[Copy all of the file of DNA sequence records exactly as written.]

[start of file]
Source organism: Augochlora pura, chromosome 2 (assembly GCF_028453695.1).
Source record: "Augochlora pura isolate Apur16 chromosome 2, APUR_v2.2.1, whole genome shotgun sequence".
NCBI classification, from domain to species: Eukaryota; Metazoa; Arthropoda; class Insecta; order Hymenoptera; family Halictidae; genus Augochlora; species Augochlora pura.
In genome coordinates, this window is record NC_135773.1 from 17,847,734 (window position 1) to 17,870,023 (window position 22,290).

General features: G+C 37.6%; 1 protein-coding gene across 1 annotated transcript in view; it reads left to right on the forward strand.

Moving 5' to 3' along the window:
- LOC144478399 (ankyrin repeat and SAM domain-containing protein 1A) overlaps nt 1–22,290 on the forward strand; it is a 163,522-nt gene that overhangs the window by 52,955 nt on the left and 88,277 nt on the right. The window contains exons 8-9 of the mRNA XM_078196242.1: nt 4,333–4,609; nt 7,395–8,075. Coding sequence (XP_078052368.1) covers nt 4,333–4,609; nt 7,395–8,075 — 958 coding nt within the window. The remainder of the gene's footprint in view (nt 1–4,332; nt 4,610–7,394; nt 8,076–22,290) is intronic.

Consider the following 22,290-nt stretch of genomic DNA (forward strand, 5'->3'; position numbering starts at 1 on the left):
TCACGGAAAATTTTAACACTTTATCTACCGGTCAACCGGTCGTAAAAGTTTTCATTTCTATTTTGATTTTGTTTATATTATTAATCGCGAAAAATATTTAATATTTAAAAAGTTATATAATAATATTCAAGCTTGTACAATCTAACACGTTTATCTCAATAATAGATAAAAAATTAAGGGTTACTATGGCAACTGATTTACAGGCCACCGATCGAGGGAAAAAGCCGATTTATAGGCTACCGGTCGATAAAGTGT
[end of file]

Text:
Source organism: Augochlora pura, chromosome 2 (assembly GCF_028453695.1).
Source record: "Augochlora pura isolate Apur16 chromosome 2, APUR_v2.2.1, whole genome shotgun sequence".
NCBI classification, from domain to species: Eukaryota; Metazoa; Arthropoda; class Insecta; order Hymenoptera; family Halictidae; genus Augochlora; species Augochlora pura.
In genome coordinates, this window is record NC_135773.1 from 17,847,734 (window position 1) to 17,870,023 (window position 22,290).

General features: G+C 37.6%; 1 protein-coding gene across 1 annotated transcript in view; it reads left to right on the forward strand.

Moving 5' to 3' along the window:
- LOC144478399 (ankyrin repeat and SAM domain-containing protein 1A) overlaps nt 1–22,290 on the forward strand; it is a 163,522-nt gene that overhangs the window by 52,955 nt on the left and 88,277 nt on the right. The window contains exons 8-9 of the mRNA XM_078196242.1: nt 4,333–4,609; nt 7,395–8,075. Coding sequence (XP_078052368.1) covers nt 4,333–4,609; nt 7,395–8,075 — 958 coding nt within the window. The remainder of the gene's footprint in view (nt 1–4,332; nt 4,610–7,394; nt 8,076–22,290) is intronic.

Consider the following 22,290-nt stretch of genomic DNA (forward strand, 5'->3'; position numbering starts at 1 on the left):
TCACGGAAAATTTTAACACTTTATCTACCGGTCAACCGGTCGTAAAAGTTTTCATTTCTATTTTGATTTTGTTTATATTATTAATCGCGAAAAATATTTAATATTTAAAAAGTTATATAATAATATTCAAGCTTGTACAATCTAACACGTTTATCTCAATAATAGATAAAAAATTAAGGGTTACTATGGCAACTGATTTACAGGCCACCGATCGAGGGAAAAAGCCGATTTATAGGCTACCGGTCGATAAAGTGT